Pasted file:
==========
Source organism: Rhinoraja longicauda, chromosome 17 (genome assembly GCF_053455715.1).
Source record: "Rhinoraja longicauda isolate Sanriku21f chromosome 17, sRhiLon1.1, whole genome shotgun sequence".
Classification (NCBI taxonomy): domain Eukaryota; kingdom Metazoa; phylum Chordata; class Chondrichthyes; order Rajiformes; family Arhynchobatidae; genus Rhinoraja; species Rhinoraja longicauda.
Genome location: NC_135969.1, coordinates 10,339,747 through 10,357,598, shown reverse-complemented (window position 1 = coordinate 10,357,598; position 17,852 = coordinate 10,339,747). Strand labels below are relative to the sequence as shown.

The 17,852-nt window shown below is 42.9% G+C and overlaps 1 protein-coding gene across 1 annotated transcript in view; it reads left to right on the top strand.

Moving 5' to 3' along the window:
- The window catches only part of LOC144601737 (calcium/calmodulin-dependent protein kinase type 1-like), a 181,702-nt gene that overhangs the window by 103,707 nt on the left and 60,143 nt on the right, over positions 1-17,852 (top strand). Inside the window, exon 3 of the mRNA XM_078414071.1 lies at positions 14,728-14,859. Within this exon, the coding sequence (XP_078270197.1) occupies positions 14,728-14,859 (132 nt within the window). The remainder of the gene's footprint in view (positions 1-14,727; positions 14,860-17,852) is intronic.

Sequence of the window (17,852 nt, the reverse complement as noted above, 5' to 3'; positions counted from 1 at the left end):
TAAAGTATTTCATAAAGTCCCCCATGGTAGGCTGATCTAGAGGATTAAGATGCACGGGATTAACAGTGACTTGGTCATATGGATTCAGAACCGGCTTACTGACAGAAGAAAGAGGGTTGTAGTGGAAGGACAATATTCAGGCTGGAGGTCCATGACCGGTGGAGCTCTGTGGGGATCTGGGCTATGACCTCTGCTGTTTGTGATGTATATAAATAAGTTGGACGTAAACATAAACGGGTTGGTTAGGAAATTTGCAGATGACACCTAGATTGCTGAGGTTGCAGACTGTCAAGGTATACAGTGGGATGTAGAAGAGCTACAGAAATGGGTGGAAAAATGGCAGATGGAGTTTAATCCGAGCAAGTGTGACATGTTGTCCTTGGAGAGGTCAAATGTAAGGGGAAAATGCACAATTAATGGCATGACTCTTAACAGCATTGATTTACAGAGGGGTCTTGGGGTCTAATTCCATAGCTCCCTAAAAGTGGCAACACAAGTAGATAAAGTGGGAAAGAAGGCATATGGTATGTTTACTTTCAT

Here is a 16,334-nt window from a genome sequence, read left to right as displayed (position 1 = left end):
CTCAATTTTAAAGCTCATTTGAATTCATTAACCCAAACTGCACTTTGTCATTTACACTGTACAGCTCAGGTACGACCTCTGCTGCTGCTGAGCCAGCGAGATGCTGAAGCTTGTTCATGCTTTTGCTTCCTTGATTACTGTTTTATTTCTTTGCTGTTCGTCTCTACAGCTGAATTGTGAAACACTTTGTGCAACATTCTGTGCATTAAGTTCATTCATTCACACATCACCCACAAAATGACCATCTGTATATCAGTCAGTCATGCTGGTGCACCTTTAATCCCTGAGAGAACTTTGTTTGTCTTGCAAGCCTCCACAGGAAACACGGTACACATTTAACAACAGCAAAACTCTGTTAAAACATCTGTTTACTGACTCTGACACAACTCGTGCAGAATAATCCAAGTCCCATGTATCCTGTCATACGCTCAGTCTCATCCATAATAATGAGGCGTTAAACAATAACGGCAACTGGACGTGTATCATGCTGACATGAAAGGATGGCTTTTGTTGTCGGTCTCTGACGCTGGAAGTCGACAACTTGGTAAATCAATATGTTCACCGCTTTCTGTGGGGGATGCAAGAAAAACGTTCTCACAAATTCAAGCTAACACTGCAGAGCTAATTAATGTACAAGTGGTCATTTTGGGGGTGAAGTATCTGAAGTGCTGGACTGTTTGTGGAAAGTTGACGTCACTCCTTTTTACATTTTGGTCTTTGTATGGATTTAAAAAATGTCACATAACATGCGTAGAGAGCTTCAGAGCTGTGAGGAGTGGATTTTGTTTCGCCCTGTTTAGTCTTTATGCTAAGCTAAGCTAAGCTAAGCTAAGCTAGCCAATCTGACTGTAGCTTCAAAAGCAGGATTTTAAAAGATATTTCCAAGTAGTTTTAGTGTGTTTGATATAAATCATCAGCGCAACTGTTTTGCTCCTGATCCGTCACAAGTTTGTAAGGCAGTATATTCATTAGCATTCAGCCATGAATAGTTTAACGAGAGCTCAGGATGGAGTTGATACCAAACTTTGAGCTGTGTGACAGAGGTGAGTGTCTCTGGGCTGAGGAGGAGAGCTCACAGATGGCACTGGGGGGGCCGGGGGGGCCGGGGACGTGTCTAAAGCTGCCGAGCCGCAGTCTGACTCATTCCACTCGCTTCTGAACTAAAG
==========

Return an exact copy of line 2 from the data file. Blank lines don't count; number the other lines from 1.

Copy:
Source record: "Rhinoraja longicauda isolate Sanriku21f chromosome 17, sRhiLon1.1, whole genome shotgun sequence".